If it bothers you so much’’

The retort is appropriate. Not only did the boy deserve to be put down, but – given that the narrator has nothing more to say about it – it seems likely that the girl did enough to resolve the incident. There’s no sign, even, that an intervention from the teacher has been needed.

The second irony lies in the fact that, although he isn’t aware of it, in a sense the boy is right when he says the girl’s appearance lacks ‘a youthful touch’. She acts with un-youthful maturity in making an immediate and decisive response. In the final verse we find a comparably immediate and decisive response from the older narrator to be woefully lacking. It’s the young girl’s response, then, that the narrator would have done well to learn from instead of complaining about not having been able to hear the older teacher.


9. Excuses For Inactivity

It’s probably the narrator’s proclivity for inaction which accounts for the song’s title Floater. Sometimes this inactivity seems to be caused by laziness. His assertion that it’s:

‘… stupid
To get into any kind of wind’

would appear to be an excuse for not working since the phrase ‘any kind of’ would seem to cover even an innocuous summer breeze.

And while some of the inhabitants are active:

‘They went down the Ohio, the Cumberland, the Tennessee
All the rest of them rebel rivers’,

the narrator, treats going ‘down’ the rivers as obviously bad, just as he treated the sun’s coming ‘down’ as bad when in so doing it was actively providing the very end to the day he wanted. The disparaging tone seems intended to justify his not joining them.

The narrator’s laziness is made particularly clear when he’s compared with the boy. The girl tells the boy to leave her alone if her appearance ‘bothers’ him. The word ‘bothers’ reminds us that the narrator uses the same word when describing his response to those who say times are hard:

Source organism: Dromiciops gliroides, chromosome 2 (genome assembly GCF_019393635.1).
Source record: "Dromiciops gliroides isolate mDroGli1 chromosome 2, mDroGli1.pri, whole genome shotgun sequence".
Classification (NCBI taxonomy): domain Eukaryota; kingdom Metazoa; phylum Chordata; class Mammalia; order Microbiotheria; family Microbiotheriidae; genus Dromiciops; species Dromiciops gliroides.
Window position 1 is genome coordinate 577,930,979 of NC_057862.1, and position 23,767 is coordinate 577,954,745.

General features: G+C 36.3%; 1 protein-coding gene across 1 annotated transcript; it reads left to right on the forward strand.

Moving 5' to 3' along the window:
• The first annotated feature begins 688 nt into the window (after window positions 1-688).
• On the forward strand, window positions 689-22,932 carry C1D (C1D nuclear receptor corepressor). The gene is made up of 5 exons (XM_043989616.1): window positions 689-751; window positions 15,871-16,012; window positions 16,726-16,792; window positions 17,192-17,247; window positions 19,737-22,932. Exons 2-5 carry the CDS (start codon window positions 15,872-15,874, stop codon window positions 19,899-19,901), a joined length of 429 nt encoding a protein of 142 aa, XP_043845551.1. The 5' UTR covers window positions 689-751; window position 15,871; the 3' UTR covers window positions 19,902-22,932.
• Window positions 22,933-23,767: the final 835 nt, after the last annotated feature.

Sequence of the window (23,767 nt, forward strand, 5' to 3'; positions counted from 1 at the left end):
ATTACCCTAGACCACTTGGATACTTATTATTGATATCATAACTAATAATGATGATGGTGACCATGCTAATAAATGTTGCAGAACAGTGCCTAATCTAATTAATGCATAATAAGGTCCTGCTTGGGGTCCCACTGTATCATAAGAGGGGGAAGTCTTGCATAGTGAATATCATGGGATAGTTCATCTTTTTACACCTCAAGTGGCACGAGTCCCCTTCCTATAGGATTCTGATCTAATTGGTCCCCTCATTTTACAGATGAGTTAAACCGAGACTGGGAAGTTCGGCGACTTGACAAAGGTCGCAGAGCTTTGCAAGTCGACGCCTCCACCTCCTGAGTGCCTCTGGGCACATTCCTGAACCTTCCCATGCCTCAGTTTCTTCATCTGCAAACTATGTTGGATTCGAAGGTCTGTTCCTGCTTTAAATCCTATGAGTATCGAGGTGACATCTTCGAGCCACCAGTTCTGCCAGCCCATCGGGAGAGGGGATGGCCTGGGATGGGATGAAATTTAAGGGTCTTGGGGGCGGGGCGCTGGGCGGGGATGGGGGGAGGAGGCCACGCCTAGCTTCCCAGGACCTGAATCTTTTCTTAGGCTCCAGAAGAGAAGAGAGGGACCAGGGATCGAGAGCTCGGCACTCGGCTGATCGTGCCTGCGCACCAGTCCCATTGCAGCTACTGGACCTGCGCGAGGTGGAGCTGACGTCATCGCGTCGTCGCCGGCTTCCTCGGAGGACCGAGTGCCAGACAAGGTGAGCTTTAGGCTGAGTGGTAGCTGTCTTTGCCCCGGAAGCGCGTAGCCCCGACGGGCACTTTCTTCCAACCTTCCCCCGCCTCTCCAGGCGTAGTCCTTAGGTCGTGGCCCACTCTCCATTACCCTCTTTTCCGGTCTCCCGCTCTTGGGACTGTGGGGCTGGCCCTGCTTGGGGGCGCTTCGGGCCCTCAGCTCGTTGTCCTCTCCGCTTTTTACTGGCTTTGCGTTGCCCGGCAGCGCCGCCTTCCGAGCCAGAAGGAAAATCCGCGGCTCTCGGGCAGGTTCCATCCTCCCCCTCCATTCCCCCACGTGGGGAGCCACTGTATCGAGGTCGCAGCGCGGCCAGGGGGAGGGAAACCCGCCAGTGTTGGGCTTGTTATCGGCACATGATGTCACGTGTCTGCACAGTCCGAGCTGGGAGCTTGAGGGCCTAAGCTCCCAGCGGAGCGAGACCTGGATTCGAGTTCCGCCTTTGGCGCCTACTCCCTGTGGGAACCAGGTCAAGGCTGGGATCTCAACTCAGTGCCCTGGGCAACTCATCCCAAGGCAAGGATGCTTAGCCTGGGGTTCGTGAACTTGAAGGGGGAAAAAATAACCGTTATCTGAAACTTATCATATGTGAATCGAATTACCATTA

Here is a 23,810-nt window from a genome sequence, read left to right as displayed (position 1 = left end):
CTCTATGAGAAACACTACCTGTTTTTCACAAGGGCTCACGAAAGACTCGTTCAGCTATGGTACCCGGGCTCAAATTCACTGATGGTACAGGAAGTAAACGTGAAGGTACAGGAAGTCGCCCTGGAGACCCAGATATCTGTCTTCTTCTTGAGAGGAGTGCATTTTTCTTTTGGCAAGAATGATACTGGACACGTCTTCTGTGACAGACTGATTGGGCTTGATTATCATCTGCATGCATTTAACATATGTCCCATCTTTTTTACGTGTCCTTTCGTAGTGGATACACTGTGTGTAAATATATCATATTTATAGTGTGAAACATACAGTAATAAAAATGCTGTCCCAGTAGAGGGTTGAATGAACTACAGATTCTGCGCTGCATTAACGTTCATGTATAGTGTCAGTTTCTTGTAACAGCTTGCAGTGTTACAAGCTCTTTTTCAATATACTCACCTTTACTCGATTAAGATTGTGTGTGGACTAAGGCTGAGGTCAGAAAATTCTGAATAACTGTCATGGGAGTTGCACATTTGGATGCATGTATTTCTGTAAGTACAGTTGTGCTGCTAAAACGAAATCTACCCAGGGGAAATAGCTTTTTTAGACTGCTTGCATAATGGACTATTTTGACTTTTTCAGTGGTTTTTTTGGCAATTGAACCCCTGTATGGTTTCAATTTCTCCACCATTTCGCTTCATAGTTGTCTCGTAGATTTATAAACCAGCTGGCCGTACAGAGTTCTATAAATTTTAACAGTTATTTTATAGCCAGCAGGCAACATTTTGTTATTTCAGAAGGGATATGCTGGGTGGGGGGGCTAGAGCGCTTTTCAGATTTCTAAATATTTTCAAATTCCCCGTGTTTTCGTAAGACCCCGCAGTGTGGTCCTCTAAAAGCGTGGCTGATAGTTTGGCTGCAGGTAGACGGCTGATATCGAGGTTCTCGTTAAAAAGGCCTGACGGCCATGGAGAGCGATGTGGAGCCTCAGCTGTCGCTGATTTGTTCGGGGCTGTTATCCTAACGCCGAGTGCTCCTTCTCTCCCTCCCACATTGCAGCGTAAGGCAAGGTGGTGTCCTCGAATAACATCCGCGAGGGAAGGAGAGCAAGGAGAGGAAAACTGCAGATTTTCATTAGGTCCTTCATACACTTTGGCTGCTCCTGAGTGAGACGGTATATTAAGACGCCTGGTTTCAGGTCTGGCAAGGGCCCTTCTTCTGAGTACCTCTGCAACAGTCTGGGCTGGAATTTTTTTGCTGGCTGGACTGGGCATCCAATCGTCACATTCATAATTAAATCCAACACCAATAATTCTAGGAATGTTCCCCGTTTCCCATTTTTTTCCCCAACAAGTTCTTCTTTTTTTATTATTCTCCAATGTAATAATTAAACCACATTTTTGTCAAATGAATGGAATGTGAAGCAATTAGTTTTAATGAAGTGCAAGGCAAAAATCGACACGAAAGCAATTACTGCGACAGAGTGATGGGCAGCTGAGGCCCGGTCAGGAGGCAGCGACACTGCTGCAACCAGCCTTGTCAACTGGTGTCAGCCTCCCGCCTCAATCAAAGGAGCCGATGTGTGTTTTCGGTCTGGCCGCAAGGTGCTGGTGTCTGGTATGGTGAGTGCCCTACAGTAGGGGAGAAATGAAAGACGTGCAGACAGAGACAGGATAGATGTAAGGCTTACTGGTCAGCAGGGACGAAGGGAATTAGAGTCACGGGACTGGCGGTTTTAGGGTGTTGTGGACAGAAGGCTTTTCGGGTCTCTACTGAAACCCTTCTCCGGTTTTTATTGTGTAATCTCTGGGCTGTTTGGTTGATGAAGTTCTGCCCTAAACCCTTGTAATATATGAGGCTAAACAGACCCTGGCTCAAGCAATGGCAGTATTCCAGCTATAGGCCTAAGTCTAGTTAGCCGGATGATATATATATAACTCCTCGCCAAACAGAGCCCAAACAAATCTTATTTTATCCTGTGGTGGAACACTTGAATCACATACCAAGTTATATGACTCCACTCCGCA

‘It don’t bother me …’

Had times actually been hard, it should have bothered him. Whereas the boy ought to have been less bothered than he is, the narrator ought to have been more bothered. He uses his not being bothered as an excuse for doing nothing.


10. Cruelty

Not all the narrator’s inactivity can be attributed to laziness, though. This becomes apparent in the final verse:

‘It’s not always easy kicking someone out
Gotta wait a while – it can be an unpleasant task
Sometimes somebody wants you to give something up
And tears or not, it’s too much to ask’.

What’s immediately noticeable in this appeal for sympathy is the narrator’s apparently deliberate vagueness. While the prefix ‘some’ occurs no less than four times in as many lines –  ‘someone’, ‘sometimes’, ‘somebody’, ‘something’ – we aren’t told who is being referred to, what the ‘something’ is, or when they might want it to be given up. In choosing to use vague expressions, the narrator might seem to be deliberately masking the truth.

If so, he’s not masking it well. It’s seems probable that the ‘someone’ and the ‘somebody’ refer to different people. Despite his choice of these cold, distancing words, the only plausible candidates would seem to be the second cousin he claims to be in love with and another woman the narrator is actually, or also, living with. One of the two, presumably the one he’s not in love with, is in danger of being ‘kicked out’ at the behest of the other.

We’ve seen the narrator making excuses for inaction before so it’s not surprising to find him doing the same again. Despite the tears of one, or perhaps both, of the women, he attempts to justify maintaining a relationship with them both. It’s necessary to wait before acting, he claims, in order to spare himself unpleasantness, and yet only two lines later the need to wait has been replaced by the absence of a need to act at all. Absurdly, he’s presenting a slide from delay to total inaction as if the two are one and the same.

A second absurdity is the implication that waiting a while will help if a task is unpleasant. It won’t; it’s merely procrastinating. What’s worse is that the inadequacy of his reasons for inaction leads one to suspect that it’s not really the unpleasantness of the task of eviction that’s preventing him from performing it, but his selfish unwillingness to give up one of women. The suspicion is reinforced when, despite the distress he’s causing, he cruelly and without any attempt at justifying his response dismisses what’s required of him as ‘too much to ask’.


Conclusion